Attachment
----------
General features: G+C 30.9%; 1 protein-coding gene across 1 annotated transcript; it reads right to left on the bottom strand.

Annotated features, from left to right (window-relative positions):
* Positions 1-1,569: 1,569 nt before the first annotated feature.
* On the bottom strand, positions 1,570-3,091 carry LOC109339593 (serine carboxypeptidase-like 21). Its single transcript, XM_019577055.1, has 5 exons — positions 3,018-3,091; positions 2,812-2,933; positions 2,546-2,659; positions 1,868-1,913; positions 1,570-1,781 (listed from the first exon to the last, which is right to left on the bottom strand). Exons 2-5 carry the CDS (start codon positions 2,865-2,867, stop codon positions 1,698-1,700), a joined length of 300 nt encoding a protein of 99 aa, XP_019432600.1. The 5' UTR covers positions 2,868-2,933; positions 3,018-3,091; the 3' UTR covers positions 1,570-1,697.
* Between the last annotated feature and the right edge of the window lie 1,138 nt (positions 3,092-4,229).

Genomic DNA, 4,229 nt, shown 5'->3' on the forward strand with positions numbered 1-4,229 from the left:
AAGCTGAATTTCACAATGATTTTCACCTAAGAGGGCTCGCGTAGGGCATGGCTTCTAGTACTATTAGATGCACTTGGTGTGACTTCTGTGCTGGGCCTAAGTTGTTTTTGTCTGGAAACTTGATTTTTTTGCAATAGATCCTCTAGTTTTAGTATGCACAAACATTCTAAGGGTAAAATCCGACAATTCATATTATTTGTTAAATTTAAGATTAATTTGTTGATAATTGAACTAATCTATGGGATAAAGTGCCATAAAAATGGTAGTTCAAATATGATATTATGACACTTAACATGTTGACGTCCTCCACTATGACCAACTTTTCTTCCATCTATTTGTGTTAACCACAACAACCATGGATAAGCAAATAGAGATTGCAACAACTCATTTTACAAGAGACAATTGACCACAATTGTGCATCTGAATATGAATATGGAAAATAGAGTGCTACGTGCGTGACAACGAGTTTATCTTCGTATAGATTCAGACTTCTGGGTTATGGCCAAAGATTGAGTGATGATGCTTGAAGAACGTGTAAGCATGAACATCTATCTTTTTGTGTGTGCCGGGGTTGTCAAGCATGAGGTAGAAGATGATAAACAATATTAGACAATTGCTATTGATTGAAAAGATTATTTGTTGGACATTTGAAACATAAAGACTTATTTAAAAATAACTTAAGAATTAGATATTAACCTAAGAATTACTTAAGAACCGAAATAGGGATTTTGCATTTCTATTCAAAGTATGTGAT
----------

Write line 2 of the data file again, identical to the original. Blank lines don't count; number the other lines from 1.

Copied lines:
Annotated features, from left to right (window-relative positions):